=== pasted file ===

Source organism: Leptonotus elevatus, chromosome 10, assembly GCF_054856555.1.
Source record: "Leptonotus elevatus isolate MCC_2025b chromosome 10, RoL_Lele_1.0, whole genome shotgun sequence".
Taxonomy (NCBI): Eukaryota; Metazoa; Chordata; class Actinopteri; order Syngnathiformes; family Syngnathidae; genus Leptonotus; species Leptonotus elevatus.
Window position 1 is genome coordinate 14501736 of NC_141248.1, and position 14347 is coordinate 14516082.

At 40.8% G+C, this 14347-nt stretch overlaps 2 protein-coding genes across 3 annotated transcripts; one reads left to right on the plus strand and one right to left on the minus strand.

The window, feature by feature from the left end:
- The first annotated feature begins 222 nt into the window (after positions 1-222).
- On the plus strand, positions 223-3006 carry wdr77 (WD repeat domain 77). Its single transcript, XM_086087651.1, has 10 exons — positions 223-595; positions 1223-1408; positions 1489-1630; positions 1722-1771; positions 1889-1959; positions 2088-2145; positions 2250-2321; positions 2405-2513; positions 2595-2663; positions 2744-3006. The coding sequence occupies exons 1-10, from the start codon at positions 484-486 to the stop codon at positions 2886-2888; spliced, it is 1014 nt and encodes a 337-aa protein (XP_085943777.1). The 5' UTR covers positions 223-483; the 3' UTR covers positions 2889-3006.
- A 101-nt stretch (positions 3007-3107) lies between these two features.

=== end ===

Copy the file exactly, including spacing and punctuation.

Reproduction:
Source organism: Leptonotus elevatus, chromosome 10, assembly GCF_054856555.1.
Source record: "Leptonotus elevatus isolate MCC_2025b chromosome 10, RoL_Lele_1.0, whole genome shotgun sequence".
Taxonomy (NCBI): Eukaryota; Metazoa; Chordata; class Actinopteri; order Syngnathiformes; family Syngnathidae; genus Leptonotus; species Leptonotus elevatus.
Window position 1 is genome coordinate 14501736 of NC_141248.1, and position 14347 is coordinate 14516082.

At 40.8% G+C, this 14347-nt stretch overlaps 2 protein-coding genes across 3 annotated transcripts; one reads left to right on the plus strand and one right to left on the minus strand.

The window, feature by feature from the left end:
- The first annotated feature begins 222 nt into the window (after positions 1-222).
- On the plus strand, positions 223-3006 carry wdr77 (WD repeat domain 77). Its single transcript, XM_086087651.1, has 10 exons — positions 223-595; positions 1223-1408; positions 1489-1630; positions 1722-1771; positions 1889-1959; positions 2088-2145; positions 2250-2321; positions 2405-2513; positions 2595-2663; positions 2744-3006. The coding sequence occupies exons 1-10, from the start codon at positions 484-486 to the stop codon at positions 2886-2888; spliced, it is 1014 nt and encodes a 337-aa protein (XP_085943777.1). The 5' UTR covers positions 223-483; the 3' UTR covers positions 2889-3006.
- A 101-nt stretch (positions 3007-3107) lies between these two features.